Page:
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Morphea (Circumscribed Scleroderma)


Disease: Morphea (Circumscribed Scleroderma) Morphea (Circumscribed Scleroderma)
Category: Dermatological diseases
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Disease Definition:

The skin condition that causes purplish or reddish patches on one's skin is called morphea.  In general, morphea affects women more than men, though it occurs in all age groups and in both sexes. It usually appears on the arms, legs and torso.

Scleroderma is a condition that can cause a wide variety of problems, from skin discoloration to internal organ damage. Morphea is a localized form of scleroderma. With no damage to the organs, morphea tends to affect only the outermost layers of the skin and can sometimes restrict movement in the joints.

The severity of the condition is what treatment will depend on. One may naturally be concerned about his/her appearance when having morphea. To help with the appearance and other symptoms, medications and other treatments may be recommended.

Work Group:

Prepared by: Scientific Section

Symptoms, Causes


Scleroderma is a term that literally means "hard skin", and morphea is a form of scleroderma. This condition is usually chronic or recurrent. The following are the symptoms of morphea:


  • Discoloration of the affected skin to look lighter of darker than the surrounding area. One or two oval-shaped patches develop in most people, which start out red, purple (lilac-colored) or yellowish and gradually develop a whitish center. These patches may turn brownish in color over time, and may eventually turn white.
  • Hardening of the skin
  • Thickening of the skin

In some cases, fatty or connective tissue below the skin may be involved in morphea, though only the uppermost layers of the skin are usually affected.


The exact cause of morphea is not clear. In the development of this rare condition, it is believed that a reaction of the immune system plays a role.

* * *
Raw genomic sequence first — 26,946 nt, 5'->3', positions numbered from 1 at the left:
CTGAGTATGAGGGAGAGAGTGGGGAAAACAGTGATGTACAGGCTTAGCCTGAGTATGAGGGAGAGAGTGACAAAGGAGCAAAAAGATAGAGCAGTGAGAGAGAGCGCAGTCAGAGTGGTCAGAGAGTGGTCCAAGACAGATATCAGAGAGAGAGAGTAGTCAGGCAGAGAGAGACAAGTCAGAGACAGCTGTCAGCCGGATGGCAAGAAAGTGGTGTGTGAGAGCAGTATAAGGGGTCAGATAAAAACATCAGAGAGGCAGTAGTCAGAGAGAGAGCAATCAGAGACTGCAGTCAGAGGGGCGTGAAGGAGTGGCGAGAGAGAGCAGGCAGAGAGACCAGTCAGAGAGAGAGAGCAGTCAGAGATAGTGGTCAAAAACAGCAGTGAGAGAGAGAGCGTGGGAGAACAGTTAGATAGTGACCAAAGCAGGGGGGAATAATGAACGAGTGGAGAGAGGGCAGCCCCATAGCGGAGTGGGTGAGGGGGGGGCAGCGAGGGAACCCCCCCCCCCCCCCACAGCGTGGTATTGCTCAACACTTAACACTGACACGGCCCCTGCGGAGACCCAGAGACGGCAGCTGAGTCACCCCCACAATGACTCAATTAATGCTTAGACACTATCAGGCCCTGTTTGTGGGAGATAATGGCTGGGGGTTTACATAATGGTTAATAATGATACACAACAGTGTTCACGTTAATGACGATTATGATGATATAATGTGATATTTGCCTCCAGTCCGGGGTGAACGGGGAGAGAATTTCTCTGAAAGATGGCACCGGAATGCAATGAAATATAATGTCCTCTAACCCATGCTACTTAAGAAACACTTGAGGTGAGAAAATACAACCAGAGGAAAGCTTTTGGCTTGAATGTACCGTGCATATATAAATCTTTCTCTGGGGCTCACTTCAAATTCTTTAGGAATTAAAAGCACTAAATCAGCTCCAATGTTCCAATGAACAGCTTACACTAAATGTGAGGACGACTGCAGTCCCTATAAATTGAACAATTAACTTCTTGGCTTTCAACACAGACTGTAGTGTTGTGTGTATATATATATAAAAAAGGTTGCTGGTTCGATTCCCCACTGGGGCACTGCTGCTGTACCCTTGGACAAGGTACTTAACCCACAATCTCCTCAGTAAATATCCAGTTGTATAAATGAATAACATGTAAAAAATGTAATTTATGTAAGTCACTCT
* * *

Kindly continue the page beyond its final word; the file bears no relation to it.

Recent research doesn’t support the theory that experts have explored, which says that there is a possible connection between morphea and infection, such as chickenpox or measles. Repeated trauma or radiation therapy to the affected area is included in other factors that may be associated with the onset of morphea.

Morphea occurs in all age groups, and it is more common in women than in men. Pinpointing those people who may be at highest risk is difficult because the cause is unknown.



If discolored patches of skin appear on the face, legs and arms, a possible negative effect on the patient's body image and self-esteem is the most common complication.
The skin may appear discolored and depressed if the face is involved. Extending from the scalp and forehead to the chin, only one side of the face is affected. Some discoloration may last for years, though the skin will likely soften and become less obviously discolored over time.

Joint mobility becomes impaired in about one in five people with morphea that affects the legs and arms. Even if discolored patches of skin remain, the pain may subside in the following months or years.

New patches of discolored, hard skin sometimes appear in such numbers that some of them may seem to join together. Generalized morphea is the name of this more extensive condition. In rare cases, morphea may be part of a more serious condition called progressive systemic scleroderma that may affect internal organs and blood vessels.


The treatment of morphea focuses on slowing the spread of the disease and controlling the signs and symptoms. However, there is no known cure for morphea. The earlier one begins treatment, the more effective it is. The exact treatment depends on the extent and severity of the condition, these treatments may include:

Plastic Surgery:
The look of discolored skin in highly visible places may be improved by cosmetic surgery techniques.

Immunosuppressive Medications:
To reduce inflammation and control the immune system of the patient, these drugs may be prescribed.

Laser Treatments, Topical Creams and Chemical Peels:
After the inflammation subsides, these approaches help bring the look of natural color back to the affected skin.

To prevent thickening of the collagen and reduce inflammation, these medications may be prescribed early in the course of treatment. A person may take them topically, orally or both.

Physical Therapy:
To improve the mobility of the joints, this type of treatment uses strengthening, stretching and range-of-motion exercises.

Antimalarial Drugs:
The progress of the disease may be slowed and inflammation may be reduced by medications such as chloroquine or hydroxychloroquine.


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